By Jason Davis – WASHINGTON DC (Jan 11, 2019) US Soccer Players - The list of leading candidates for the next MLS expansion franchise might need another adjustment. On Thursday, USL club Indy Eleven relaunched stadium talk in that city with an audacious plan that includes a 20,000-seat soccer venue. The proposed $550 project will include business and residential components in addition to the soccer stadium. Indy Eleven ownership already lined up partners on the project, the better to spread out the costs and benefits and to make it more attractive to local leaders.
As is always the case with stadium plans on that scope, a bid for MLS is central to bringing it to fruition. Although Indy Eleven has expressed a desire to move up to MLS in the past, the cold truth is that financial viability at in the lower divisions is extremely difficult. Chasing the MLS expansion dream is as much about recouping prior investment and ensuring a future for the club as it is about the ambition to play in the top division.
Indy Eleven's owner is Ersal Ozdemir, a local construction magnate. Ozdemir launched the club for the 2014 NASL season. It followed a grassroots push for a professional team in Indiana and responding to the 2020 US World Cup bid committee rejection of Indianapolis as a host city. At the time, there was only speculative mention of an MLS expansion bid.
For all appearances, Indy Eleven looked like a new American soccer club content to occupy the second rung of the national ladder for a time, building below MLS. Ozdemir gave no outward indication that his investment was contingent on MLS, or that there was a rush to go to the top league. That fit perfectly with the NASL’s stated intention to grow and potentially challenge MLS down the road.
Ozdemir chose to be aggressive in other ways. In 2014, before a team was even on the field, he made a move to build a soccer home for his new club by pitching a $100 million project to the Indiana legislature. Ozdemir wanted the state to chip in through a facility fee on ticket sales, shifting some of the burdens of the construction cost to taxpayers. The idea didn't receive enough support, and the plan died.
A year later Ozdemir returned with another plan, this time backed up by the rousing success of the team in the stands. Indy Eleven averaged five-figures in 2014, proving that there was a strong appetite for the professional game in the city. The idea of tossing Indianapolis’s hat in the ring for an MLS expansion slot was still as yet unstated.
The second plan passed the Indiana House but fell at the Senate hurdle. Ozdemir scrambled to help prop up the NASL for the 2017 season, while Indy’s attendance took a hit. The club was still doing fine by the usual standards of lower division soccer in the United States but Cincinnati’s massive crowds changed that standard.
Meanwhile, the MLS expansion race was heating up. The league was actively courting bids from various cities. Ozdemir made public his desire to enter the league. He joined a group of 11 other bidders for one of two MLS expansion spots. MLS eventually awarded a spot to Nashville and one to Cincinnati, with Indianapolis missing out on being a finalist for the last spot. There’s no doubt that the lack of a clear path to an appropriate stadium played a significant role in the bid’s failure.
When the NASL eventually going on hiatus, Indy Eleven left for the USL. In 2017, Ozdemir spoke about his investment in Indy Eleven, pegging the total at $20 million, and the possibility that the team could fold. It speaks volumes about the business of second division soccer and the carrot of MLS that Indy Eleven is more likely to survive if Ozdemir and his partners invest $350 million than if the club remains a USL operation.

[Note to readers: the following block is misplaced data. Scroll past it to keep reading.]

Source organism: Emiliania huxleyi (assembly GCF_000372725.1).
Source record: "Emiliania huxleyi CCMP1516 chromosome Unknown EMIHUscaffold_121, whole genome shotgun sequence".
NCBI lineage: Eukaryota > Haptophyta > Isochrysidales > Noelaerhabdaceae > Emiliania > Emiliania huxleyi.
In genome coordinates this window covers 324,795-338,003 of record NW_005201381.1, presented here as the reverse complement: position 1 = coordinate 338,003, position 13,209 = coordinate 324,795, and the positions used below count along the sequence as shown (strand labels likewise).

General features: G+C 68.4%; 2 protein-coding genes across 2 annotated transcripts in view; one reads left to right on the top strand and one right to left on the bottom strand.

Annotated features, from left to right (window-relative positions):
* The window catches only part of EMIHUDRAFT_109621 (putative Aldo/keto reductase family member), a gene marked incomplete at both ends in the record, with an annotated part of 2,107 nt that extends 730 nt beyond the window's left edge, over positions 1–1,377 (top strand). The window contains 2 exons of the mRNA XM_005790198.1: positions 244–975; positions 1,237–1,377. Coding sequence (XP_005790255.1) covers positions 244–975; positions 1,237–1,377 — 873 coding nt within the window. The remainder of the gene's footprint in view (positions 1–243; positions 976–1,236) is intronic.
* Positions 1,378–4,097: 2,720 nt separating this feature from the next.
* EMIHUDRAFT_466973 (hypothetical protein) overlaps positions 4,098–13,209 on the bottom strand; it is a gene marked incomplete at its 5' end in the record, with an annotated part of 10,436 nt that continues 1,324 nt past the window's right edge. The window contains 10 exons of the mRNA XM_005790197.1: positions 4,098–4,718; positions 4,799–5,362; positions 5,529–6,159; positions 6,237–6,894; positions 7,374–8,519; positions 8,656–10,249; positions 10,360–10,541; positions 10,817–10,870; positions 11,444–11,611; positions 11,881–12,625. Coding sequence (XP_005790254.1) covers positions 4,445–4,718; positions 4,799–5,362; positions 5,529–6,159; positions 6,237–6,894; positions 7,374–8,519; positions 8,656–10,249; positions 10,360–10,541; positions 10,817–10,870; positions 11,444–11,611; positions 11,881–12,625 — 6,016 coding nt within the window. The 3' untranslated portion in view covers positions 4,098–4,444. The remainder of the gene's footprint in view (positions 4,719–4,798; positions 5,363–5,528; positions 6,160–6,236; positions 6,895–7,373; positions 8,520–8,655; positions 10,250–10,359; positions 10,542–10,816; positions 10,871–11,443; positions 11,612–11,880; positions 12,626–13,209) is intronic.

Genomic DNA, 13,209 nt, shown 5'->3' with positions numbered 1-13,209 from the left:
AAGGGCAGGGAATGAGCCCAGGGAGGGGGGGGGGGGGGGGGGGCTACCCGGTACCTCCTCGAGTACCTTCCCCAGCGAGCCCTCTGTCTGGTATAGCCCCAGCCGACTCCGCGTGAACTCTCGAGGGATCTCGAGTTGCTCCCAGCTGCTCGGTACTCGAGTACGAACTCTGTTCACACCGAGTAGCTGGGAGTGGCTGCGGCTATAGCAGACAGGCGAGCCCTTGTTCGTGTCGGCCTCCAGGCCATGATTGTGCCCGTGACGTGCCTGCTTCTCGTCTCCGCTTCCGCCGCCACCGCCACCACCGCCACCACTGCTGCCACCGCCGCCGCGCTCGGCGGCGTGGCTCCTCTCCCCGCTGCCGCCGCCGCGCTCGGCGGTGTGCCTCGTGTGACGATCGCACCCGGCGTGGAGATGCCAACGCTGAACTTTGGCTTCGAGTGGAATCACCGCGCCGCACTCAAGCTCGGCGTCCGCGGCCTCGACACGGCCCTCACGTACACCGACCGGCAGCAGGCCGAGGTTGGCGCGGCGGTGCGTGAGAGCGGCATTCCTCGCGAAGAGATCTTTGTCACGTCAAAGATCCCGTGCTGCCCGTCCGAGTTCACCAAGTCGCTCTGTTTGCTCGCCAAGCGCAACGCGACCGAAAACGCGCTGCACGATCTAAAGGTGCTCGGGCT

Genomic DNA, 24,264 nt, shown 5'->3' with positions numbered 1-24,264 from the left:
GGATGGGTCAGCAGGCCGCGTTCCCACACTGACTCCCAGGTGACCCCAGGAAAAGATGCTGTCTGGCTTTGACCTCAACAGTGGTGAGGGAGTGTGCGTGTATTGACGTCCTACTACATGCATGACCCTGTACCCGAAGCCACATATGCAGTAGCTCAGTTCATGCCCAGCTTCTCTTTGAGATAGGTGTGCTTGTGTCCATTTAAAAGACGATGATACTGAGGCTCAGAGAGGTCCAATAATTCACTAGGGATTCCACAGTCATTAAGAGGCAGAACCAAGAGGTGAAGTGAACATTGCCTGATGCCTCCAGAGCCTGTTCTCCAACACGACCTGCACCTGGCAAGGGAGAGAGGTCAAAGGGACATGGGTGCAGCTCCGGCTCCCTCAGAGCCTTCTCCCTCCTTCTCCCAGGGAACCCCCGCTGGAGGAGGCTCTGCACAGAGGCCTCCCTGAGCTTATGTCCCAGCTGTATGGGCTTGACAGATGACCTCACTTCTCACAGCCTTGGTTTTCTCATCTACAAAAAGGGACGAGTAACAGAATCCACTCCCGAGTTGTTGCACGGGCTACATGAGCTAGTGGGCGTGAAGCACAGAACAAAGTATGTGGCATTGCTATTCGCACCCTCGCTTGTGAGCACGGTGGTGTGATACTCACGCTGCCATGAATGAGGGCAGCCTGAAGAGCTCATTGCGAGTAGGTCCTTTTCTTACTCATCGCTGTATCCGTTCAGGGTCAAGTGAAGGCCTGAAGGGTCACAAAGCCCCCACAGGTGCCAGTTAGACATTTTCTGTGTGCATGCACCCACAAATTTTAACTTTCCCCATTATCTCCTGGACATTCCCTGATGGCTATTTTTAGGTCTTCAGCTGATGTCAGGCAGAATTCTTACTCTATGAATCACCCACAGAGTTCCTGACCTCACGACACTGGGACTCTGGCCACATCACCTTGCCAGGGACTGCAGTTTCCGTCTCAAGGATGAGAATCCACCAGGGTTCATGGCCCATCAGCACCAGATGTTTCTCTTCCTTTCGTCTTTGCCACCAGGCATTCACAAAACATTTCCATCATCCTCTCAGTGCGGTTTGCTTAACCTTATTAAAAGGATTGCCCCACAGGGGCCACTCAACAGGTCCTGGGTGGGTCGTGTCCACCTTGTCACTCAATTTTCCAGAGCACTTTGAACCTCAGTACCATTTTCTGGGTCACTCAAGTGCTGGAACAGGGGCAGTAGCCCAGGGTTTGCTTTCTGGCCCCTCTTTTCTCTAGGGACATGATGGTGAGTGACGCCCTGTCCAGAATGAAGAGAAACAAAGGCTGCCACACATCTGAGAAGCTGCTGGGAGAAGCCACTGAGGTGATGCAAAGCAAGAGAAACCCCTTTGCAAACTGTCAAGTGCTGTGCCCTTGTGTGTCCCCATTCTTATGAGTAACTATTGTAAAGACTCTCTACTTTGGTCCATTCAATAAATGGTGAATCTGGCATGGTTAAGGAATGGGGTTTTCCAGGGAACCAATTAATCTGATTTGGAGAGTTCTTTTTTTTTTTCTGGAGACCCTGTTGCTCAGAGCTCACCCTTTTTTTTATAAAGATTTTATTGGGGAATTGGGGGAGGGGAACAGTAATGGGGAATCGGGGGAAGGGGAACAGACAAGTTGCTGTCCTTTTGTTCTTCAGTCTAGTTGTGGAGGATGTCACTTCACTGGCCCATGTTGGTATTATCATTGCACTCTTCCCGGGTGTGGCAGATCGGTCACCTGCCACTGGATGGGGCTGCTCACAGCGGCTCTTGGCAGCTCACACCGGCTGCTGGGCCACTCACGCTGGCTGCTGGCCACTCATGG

Without a stadium, Indy Eleven will have issues succeeding as a business. Without MLS as a goal, any stadium plan is likely to hit barriers be it on the local or state level. The bar for entry into MLS is already high and rising, a problem for Ozdemir and Indianapolis. Can Indy Eleven outdo cities like St. Louis, Phoenix, Sacramento, Detroit, and whoever else and grab an expansion slot? The degree of difficulty for Indianapolis is extremely high.
Here’s the troubling thought that comes with any club pushing for MLS. What happens if the league goes in a different direction? What's the future for a club in a system where the only means of promotion is economic?
It’s a brutal commentary on professional soccer in America if second division clubs can only survive, only act ambitious, if MLS expansion is in play. Give MLS credit for creating an in-demand franchised product and reaching a level of success that makes the attractive beyond traditional soccer quarters. That’s still a remarkable feat in this country with the history of the game fully considered.
Still, hat hope is there of professional soccer existing and thriving in cities outside of Major League Soccer’s chosen 28 (or 30, or 32) when the league shuts down the expansion process. Further, because MLS had a hand in creating an environment where lower division soccer will never be good enough, even for a second tier of American cities, does the league have a responsibility to keep open the expansion process?
Stadium renderings rarely underwhelm. Indy Eleven’s plans for “Eleven Park” meet all the requirements for exhilarating possibilities, the kind of thing American soccer excels with. The game in the United States is nothing if not a mountain of potential. That potential often comes balanced against a sobering reality. Today, it’s this. Indy Eleven wants to build a stadium and join MLS. What happens if the stadium doesn’t get built and/or MLS says no?
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Logo courtesy of Indy Eleven